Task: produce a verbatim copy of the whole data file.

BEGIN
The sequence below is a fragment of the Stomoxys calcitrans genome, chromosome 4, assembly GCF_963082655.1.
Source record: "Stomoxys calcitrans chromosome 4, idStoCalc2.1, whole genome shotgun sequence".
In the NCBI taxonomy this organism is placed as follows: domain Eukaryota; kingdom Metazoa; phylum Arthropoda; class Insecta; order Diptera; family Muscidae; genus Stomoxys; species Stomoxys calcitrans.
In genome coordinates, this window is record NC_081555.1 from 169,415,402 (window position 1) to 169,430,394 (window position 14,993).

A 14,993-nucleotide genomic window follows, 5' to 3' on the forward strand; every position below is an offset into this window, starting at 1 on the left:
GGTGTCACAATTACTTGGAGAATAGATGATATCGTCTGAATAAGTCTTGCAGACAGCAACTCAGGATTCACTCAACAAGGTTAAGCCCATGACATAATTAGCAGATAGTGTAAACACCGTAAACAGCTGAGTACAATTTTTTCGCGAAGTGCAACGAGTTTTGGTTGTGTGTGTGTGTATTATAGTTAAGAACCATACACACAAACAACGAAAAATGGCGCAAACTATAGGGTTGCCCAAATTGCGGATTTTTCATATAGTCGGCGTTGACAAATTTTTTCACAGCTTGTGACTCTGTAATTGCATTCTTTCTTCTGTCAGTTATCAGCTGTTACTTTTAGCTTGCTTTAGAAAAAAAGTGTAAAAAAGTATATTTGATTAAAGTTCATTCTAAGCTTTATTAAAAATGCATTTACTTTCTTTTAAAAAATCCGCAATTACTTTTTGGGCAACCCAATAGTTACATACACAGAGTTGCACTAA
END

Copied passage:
The sequence below is a fragment of the Stomoxys calcitrans genome, chromosome 4, assembly GCF_963082655.1.
Source record: "Stomoxys calcitrans chromosome 4, idStoCalc2.1, whole genome shotgun sequence".
In the NCBI taxonomy this organism is placed as follows: domain Eukaryota; kingdom Metazoa; phylum Arthropoda; class Insecta; order Diptera; family Muscidae; genus Stomoxys; species Stomoxys calcitrans.
In genome coordinates, this window is record NC_081555.1 from 169,415,402 (window position 1) to 169,430,394 (window position 14,993).

A 14,993-nucleotide genomic window follows, 5' to 3' on the forward strand; every position below is an offset into this window, starting at 1 on the left:
GGTGTCACAATTACTTGGAGAATAGATGATATCGTCTGAATAAGTCTTGCAGACAGCAACTCAGGATTCACTCAACAAGGTTAAGCCCATGACATAATTAGCAGATAGTGTAAACACCGTAAACAGCTGAGTACAATTTTTTCGCGAAGTGCAACGAGTTTTGGTTGTGTGTGTGTGTATTATAGTTAAGAACCATACACACAAACAACGAAAAATGGCGCAAACTATAGGGTTGCCCAAATTGCGGATTTTTCATATAGTCGGCGTTGACAAATTTTTTCACAGCTTGTGACTCTGTAATTGCATTCTTTCTTCTGTCAGTTATCAGCTGTTACTTTTAGCTTGCTTTAGAAAAAAAGTGTAAAAAAGTATATTTGATTAAAGTTCATTCTAAGCTTTATTAAAAATGCATTTACTTTCTTTTAAAAAATCCGCAATTACTTTTTGGGCAACCCAATAGTTACATACACAGAGTTGCACTAA